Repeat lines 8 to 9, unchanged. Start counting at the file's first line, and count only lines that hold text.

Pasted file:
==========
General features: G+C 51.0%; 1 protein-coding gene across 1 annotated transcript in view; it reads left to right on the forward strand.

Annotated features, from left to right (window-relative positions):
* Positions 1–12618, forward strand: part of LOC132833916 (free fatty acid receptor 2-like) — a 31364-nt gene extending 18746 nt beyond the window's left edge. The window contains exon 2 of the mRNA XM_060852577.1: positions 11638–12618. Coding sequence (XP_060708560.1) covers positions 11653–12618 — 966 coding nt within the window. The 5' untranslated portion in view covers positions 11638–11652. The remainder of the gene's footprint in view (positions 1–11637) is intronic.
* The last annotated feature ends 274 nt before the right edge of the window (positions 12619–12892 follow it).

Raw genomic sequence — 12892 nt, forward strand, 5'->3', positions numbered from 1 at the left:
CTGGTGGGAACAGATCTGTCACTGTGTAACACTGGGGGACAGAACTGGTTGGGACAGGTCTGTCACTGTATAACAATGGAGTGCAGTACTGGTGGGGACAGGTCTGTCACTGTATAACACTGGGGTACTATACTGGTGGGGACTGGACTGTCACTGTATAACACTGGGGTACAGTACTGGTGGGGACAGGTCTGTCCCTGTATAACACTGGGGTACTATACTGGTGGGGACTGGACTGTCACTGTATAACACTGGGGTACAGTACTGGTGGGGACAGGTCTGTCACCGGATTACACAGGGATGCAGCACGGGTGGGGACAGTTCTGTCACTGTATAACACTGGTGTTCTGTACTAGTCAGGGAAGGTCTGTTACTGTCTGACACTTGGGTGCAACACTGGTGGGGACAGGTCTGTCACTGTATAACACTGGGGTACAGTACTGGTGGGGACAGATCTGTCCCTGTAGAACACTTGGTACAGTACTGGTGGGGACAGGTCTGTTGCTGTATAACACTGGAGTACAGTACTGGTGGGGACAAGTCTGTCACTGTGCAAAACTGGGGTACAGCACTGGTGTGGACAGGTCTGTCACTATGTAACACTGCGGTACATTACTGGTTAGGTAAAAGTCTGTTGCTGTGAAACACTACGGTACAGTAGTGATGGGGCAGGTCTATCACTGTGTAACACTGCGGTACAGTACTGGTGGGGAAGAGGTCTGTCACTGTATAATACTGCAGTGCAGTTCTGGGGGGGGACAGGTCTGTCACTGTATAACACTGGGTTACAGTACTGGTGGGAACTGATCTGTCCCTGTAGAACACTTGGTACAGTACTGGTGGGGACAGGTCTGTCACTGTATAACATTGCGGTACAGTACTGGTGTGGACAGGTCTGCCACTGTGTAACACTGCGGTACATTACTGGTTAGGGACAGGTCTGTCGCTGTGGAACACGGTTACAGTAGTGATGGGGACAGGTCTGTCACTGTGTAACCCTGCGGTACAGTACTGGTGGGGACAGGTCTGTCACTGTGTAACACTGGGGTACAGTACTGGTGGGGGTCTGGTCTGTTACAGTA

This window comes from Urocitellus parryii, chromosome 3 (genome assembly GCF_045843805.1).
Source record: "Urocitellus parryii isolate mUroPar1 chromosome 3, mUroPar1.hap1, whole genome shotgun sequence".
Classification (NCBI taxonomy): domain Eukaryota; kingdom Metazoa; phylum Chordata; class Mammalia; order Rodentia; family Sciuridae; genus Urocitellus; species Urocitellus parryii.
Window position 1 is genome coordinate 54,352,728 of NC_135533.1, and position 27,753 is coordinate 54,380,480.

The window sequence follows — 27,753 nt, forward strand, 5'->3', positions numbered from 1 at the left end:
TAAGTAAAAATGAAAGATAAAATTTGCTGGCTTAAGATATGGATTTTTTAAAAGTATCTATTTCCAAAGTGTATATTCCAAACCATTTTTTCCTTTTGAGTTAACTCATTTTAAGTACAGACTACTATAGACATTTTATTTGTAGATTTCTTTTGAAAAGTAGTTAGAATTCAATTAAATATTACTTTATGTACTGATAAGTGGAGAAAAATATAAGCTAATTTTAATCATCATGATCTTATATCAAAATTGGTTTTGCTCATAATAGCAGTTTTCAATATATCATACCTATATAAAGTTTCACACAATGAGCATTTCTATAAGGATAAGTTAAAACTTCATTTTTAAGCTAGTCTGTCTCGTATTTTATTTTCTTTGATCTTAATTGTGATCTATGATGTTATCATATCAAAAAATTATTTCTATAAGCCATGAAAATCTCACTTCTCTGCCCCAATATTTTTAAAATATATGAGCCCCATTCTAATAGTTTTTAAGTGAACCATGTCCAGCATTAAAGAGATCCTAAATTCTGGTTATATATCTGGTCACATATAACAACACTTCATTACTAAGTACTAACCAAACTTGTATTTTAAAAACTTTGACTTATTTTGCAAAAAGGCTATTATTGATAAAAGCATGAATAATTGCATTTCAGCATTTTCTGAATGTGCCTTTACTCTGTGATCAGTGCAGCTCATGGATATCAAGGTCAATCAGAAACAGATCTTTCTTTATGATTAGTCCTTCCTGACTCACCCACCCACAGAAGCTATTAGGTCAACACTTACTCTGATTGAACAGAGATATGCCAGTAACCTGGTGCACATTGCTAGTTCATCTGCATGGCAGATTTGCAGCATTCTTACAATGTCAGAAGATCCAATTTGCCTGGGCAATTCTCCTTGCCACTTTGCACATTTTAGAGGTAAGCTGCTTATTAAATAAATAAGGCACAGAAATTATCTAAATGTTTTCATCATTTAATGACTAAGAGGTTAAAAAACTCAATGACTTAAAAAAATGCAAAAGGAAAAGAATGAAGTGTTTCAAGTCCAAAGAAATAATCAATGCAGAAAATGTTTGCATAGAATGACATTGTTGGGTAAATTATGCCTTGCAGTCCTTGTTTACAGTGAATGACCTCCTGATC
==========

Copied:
Source record: "Urocitellus parryii isolate mUroPar1 chromosome 3, mUroPar1.hap1, whole genome shotgun sequence".
Classification (NCBI taxonomy): domain Eukaryota; kingdom Metazoa; phylum Chordata; class Mammalia; order Rodentia; family Sciuridae; genus Urocitellus; species Urocitellus parryii.